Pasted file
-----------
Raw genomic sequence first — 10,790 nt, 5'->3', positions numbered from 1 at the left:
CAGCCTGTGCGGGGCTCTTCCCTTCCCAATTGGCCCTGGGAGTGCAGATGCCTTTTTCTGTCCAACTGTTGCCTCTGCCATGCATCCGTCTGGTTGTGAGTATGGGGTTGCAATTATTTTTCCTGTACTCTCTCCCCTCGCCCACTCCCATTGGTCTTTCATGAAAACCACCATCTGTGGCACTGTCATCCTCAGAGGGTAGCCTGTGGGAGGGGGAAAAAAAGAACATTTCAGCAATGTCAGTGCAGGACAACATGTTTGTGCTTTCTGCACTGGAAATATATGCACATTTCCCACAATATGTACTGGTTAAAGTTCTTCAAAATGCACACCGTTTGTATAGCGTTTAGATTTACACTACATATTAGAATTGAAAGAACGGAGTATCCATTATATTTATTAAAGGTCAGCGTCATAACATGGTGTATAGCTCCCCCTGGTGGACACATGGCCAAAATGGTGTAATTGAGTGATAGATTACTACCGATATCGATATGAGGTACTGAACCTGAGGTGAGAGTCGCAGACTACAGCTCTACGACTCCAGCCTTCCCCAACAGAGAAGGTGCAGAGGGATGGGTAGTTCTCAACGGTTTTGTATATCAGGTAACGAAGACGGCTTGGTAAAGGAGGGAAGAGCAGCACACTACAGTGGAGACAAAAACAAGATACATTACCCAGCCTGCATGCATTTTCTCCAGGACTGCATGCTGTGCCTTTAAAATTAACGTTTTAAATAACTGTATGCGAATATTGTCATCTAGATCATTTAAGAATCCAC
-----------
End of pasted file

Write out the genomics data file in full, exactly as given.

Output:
Raw genomic sequence first — 10,790 nt, 5'->3', positions numbered from 1 at the left:
CAGCCTGTGCGGGGCTCTTCCCTTCCCAATTGGCCCTGGGAGTGCAGATGCCTTTTTCTGTCCAACTGTTGCCTCTGCCATGCATCCGTCTGGTTGTGAGTATGGGGTTGCAATTATTTTTCCTGTACTCTCTCCCCTCGCCCACTCCCATTGGTCTTTCATGAAAACCACCATCTGTGGCACTGTCATCCTCAGAGGGTAGCCTGTGGGAGGGGGAAAAAAAGAACATTTCAGCAATGTCAGTGCAGGACAACATGTTTGTGCTTTCTGCACTGGAAATATATGCACATTTCCCACAATATGTACTGGTTAAAGTTCTTCAAAATGCACACCGTTTGTATAGCGTTTAGATTTACACTACATATTAGAATTGAAAGAACGGAGTATCCATTATATTTATTAAAGGTCAGCGTCATAACATGGTGTATAGCTCCCCCTGGTGGACACATGGCCAAAATGGTGTAATTGAGTGATAGATTACTACCGATATCGATATGAGGTACTGAACCTGAGGTGAGAGTCGCAGACTACAGCTCTACGACTCCAGCCTTCCCCAACAGAGAAGGTGCAGAGGGATGGGTAGTTCTCAACGGTTTTGTATATCAGGTAACGAAGACGGCTTGGTAAAGGAGGGAAGAGCAGCACACTACAGTGGAGACAAAAACAAGATACATTACCCAGCCTGCATGCATTTTCTCCAGGACTGCATGCTGTGCCTTTAAAATTAACGTTTTAAATAACTGTATGCGAATATTGTCATCTAGATCATTTAAGAATCCAC